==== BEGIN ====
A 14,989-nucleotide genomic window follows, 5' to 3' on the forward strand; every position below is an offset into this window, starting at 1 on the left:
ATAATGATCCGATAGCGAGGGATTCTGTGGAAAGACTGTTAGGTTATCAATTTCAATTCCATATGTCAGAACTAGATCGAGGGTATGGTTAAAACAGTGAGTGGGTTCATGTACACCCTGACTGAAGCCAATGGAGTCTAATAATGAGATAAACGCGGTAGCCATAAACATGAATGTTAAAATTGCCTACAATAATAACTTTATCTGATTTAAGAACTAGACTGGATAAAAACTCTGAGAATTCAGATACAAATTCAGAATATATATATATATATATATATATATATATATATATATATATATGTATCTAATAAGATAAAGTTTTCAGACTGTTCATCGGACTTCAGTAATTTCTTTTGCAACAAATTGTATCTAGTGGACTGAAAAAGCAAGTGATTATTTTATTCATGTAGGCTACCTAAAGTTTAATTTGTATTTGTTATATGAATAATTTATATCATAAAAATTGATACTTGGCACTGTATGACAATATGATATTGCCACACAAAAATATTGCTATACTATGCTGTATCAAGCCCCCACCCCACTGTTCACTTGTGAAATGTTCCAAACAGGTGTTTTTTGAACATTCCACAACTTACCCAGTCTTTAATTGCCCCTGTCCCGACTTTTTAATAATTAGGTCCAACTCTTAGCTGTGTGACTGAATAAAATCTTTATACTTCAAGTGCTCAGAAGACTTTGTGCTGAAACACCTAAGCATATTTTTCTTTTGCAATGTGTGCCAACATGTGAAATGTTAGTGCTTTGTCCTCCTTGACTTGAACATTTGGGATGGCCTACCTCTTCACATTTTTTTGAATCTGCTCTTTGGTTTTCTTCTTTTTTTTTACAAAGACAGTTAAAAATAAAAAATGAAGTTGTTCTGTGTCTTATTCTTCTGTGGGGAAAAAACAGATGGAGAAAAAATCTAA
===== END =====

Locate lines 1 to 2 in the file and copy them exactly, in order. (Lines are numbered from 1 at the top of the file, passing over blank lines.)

A 14,989-nucleotide genomic window follows, 5' to 3' on the forward strand; every position below is an offset into this window, starting at 1 on the left:
ATAATGATCCGATAGCGAGGGATTCTGTGGAAAGACTGTTAGGTTATCAATTTCAATTCCATATGTCAGAACTAGATCGAGGGTATGGTTAAAACAGTGAGTGGGTTCATGTACACCCTGACTGAAGCCAATGGAGTCTAATAATGAGATAAACGCGGTAGCCATAAACATGAATGTTAAAATTGCCTACAATAATAACTTTATCTGATTTAAGAACTAGACTGGATAAAAACTCTGAGAATTCAGATACAAATTCAGAATATATATATATATATATATATATATATATATATATATATATATGTATCTAATAAGATAAAGTTTTCAGACTGTTCATCGGACTTCAGTAATTTCTTTTGCAACAAATTGTATCTAGTGGACTGAAAAAGCAAGTGATTATTTTATTCATGTAGGCTACCTAAAGTTTAATTTGTATTTGTTATATGAATAATTTATATCATAAAAATTGATACTTGGCACTGTATGACAATATGATATTGCCACACAAAAATATTGCTATACTATGCTGTATCAAGCCCCCACCCCACTGTTCACTTGTGAAATGTTCCAAACAGGTGTTTTTTGAACATTCCACAACTTACCCAGTCTTTAATTGCCCCTGTCCCGACTTTTTAATAATTAGGTCCAACTCTTAGCTGTGTGACTGAATAAAATCTTTATACTTCAAGTGCTCAGAAGACTTTGTGCTGAAACACCTAAGCATATTTTTCTTTTGCAATGTGTGCCAACATGTGAAATGTTAGTGCTTTGTCCTCCTTGACTTGAACATTTGGGATGGCCTACCTCTTCACATTTTTTTGAATCTGCTCTTTGGTTTTCTTCTTTTTTTTTACAAAGACAGTTAAAAATAAAAAATGAAGTTGTTCTGTGTCTTATTCTTCTGTGGGGAAAAAACAGATGGAGAAAAAATCTAA